Also especially British, in·sti·tu·tion·al·ise.
Origin of institutionalize
Dictionary.com Unabridged Based on the Random House Unabridged Dictionary, © Random House, Inc. 2018
Examples from the Web for institutionalize
Her parents were told to institutionalize her, but thankfully, they bucked the conventional advice.The Most Inspiring Bits of Temple Grandin’s Reddit AMA
November 18, 2014
Like Carver, Borlaug then sought to institutionalize his breakthroughs.Growth Stocks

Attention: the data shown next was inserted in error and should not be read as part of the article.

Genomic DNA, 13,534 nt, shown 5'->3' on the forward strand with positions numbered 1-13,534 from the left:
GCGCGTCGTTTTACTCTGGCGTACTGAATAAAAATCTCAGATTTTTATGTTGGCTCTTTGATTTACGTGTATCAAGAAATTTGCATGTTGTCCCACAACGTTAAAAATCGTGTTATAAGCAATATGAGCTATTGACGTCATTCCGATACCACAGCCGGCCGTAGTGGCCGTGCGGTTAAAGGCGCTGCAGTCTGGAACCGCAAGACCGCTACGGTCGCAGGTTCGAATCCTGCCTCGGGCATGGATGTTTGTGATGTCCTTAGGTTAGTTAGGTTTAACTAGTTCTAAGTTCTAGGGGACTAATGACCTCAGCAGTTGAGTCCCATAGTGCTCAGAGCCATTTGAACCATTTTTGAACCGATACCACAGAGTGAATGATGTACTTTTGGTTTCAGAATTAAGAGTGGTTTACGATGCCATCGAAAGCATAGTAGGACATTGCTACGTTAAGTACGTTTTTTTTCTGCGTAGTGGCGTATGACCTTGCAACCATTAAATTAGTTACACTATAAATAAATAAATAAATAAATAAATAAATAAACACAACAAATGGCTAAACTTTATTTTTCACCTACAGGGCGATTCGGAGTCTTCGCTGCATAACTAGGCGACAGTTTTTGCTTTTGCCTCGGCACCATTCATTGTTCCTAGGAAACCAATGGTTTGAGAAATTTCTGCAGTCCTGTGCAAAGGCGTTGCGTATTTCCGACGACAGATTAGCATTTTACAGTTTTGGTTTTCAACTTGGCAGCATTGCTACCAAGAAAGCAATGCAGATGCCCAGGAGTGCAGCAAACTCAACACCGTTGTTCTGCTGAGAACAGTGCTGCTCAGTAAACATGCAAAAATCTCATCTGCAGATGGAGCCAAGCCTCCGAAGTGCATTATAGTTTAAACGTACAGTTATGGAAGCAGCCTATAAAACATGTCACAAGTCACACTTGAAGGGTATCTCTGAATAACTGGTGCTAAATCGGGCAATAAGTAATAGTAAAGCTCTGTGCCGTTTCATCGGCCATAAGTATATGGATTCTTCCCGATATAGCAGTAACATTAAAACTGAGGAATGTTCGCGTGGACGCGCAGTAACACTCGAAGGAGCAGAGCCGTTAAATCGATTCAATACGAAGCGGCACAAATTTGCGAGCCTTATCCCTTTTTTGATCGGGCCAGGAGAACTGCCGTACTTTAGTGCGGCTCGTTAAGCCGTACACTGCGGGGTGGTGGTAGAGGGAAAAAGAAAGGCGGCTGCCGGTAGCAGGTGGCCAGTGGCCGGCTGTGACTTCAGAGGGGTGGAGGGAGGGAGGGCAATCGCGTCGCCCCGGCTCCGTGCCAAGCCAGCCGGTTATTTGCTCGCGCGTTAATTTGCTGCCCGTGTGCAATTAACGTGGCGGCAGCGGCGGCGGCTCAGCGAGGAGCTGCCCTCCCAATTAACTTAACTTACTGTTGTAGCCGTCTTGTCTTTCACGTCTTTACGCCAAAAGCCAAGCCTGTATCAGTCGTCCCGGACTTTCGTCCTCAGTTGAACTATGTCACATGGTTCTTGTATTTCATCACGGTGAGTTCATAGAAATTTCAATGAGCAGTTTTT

The Daily Beast
October 17, 2014
Therefore, any impulse to institutionalize the exclusion of the Muslim Brotherhood will be a catastrophe.Coup by Acclamation?
July 4, 2013
- (tr; often passive) to subject to the deleterious effects of confinement in an institutiona mental patient who was institutionalized into boredom and apathy
- (tr) to place in an institution
- to make or become an institution
Word Origin and History for institutionalize
"to put into institutional life" (usually deprecatory), 1905; see institution. Related: Institutionalized. Earlier (1865) it meant "to make into an institution."
Online Etymology Dictionary, © 2010 Douglas Harper
- To place a person in the care of an institution, especially one providing care for the disabled or mentally ill.